The Derry and Raphoe Diocesan Library Project is a 3.5 year project funded by the Heritage Lottery Fund. When Jenny Jarvis (Project Director and Chief Conservator) arrived in Derry she had a space for a workshop and a budget to get a conservation lab up and running. After lots of hard work and the assembly of a fantastic team the project has just entered its third year.
With roughly 5,600 books in the collection and only 3.5 years to conserve everything a well designed conservation plan had to be put in place, otherwise each conservator would be responsible for treating some 50 items per month to make it through the lot.
In order to get through such a large amount of work the conservation treatment path branches off in two directions; stabilizing work or full treatment. The majority of the books fall under the stabilization category, this treatment includes any of the following actions; melinex dust jackets, phase boxes, surface-cleaning, securing loose bits, tying up boards, paper repair or any other small quick fixes.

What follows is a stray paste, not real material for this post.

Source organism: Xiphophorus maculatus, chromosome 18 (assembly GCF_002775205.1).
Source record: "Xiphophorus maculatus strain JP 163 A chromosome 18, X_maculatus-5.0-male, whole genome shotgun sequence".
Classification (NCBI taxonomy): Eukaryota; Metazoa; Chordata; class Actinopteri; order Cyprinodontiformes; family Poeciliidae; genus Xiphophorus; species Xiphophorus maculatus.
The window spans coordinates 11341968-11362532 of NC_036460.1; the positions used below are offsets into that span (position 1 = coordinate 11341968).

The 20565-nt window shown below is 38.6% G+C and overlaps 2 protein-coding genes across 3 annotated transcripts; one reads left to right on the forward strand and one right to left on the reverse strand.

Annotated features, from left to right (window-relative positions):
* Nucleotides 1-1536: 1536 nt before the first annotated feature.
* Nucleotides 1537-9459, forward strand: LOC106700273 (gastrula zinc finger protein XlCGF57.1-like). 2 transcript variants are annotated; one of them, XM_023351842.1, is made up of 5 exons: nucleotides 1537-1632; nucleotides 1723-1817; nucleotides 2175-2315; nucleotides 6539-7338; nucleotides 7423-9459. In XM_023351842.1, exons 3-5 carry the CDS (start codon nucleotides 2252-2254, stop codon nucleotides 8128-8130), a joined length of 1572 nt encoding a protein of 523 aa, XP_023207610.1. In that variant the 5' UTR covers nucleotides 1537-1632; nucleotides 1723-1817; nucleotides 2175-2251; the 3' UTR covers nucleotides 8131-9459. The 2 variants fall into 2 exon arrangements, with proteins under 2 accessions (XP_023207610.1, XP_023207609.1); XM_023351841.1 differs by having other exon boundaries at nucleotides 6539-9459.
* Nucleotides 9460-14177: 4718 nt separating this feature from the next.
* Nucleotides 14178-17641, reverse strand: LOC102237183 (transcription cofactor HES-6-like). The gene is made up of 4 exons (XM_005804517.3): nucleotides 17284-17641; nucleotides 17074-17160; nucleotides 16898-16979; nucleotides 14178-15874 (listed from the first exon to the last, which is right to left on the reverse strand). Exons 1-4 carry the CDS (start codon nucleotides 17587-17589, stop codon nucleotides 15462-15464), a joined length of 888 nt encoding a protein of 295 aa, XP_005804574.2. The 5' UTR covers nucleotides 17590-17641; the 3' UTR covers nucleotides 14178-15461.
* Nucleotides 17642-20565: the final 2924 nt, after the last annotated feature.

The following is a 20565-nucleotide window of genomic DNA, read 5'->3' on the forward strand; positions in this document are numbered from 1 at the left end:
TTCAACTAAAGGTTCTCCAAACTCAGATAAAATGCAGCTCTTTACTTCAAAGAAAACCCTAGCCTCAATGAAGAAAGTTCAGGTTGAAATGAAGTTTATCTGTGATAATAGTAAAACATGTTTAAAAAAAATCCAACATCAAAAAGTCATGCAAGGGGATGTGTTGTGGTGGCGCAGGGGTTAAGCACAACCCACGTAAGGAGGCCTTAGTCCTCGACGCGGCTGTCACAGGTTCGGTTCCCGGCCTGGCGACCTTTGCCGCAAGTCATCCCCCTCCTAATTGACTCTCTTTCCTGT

Each week someone from the team heads over to the University of Ulster Magee Library to sort through the books and bring back a new box of items in need of stabilization. Armed with a spreadsheet listing the items and simple instructions the team works through the books in the box until all are completed and everything is ready to return to cold storage so they can start the process all over again.
I spent the majority of my first week here going through this process, making boxes, doing paper repairs, and sticking down bits to prevent further damage. While this kind of remedial conservation work might not be as interesting as more interventive treatment it is an important part of the conservation process for this collection and will undoubtedly provide needed information about the general condition of the collection.